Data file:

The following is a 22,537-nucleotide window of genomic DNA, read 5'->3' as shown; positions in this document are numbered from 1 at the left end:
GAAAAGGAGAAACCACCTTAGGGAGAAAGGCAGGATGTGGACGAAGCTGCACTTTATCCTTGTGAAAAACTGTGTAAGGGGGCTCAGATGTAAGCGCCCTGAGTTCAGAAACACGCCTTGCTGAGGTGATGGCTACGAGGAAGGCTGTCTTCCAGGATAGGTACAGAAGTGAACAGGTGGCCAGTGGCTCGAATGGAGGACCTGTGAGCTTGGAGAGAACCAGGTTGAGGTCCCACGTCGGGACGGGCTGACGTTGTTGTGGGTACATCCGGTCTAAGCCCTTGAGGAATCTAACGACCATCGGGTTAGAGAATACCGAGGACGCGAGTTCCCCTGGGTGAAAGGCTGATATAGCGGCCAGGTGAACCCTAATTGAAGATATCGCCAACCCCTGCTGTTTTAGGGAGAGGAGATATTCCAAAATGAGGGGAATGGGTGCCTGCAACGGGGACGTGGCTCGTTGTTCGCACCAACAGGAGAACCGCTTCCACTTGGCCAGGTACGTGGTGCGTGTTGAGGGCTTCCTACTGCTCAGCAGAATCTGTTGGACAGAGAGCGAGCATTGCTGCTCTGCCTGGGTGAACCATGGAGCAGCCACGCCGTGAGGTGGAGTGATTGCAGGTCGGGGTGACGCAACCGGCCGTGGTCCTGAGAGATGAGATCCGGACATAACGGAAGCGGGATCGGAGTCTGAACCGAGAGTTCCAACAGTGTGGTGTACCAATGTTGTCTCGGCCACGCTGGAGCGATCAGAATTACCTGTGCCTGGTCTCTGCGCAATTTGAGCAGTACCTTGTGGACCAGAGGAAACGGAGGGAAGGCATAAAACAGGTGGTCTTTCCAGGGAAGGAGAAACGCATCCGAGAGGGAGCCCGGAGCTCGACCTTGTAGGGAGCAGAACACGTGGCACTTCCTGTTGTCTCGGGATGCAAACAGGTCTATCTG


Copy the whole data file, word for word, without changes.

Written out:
The following is a 22,537-nucleotide window of genomic DNA, read 5'->3' as shown; positions in this document are numbered from 1 at the left end:
GAAAAGGAGAAACCACCTTAGGGAGAAAGGCAGGATGTGGACGAAGCTGCACTTTATCCTTGTGAAAAACTGTGTAAGGGGGCTCAGATGTAAGCGCCCTGAGTTCAGAAACACGCCTTGCTGAGGTGATGGCTACGAGGAAGGCTGTCTTCCAGGATAGGTACAGAAGTGAACAGGTGGCCAGTGGCTCGAATGGAGGACCTGTGAGCTTGGAGAGAACCAGGTTGAGGTCCCACGTCGGGACGGGCTGACGTTGTTGTGGGTACATCCGGTCTAAGCCCTTGAGGAATCTAACGACCATCGGGTTAGAGAATACCGAGGACGCGAGTTCCCCTGGGTGAAAGGCTGATATAGCGGCCAGGTGAACCCTAATTGAAGATATCGCCAACCCCTGCTGTTTTAGGGAGAGGAGATATTCCAAAATGAGGGGAATGGGTGCCTGCAACGGGGACGTGGCTCGTTGTTCGCACCAACAGGAGAACCGCTTCCACTTGGCCAGGTACGTGGTGCGTGTTGAGGGCTTCCTACTGCTCAGCAGAATCTGTTGGACAGAGAGCGAGCATTGCTGCTCTGCCTGGGTGAACCATGGAGCAGCCACGCCGTGAGGTGGAGTGATTGCAGGTCGGGGTGACGCAACCGGCCGTGGTCCTGAGAGATGAGATCCGGACATAACGGAAGCGGGATCGGAGTCTGAACCGAGAGTTCCAACAGTGTGGTGTACCAATGTTGTCTCGGCCACGCTGGAGCGATCAGAATTACCTGTGCCTGGTCTCTGCGCAATTTGAGCAGTACCTTGTGGACCAGAGGAAACGGAGGGAAGGCATAAAACAGGTGGTCTTTCCAGGGAAGGAGAAACGCATCCGAGAGGGAGCCCGGAGCTCGACCTTGTAGGGAGCAGAACACGTGGCACTTCCTGTTGTCTCGGGATGCAAACAGGTCTATCTG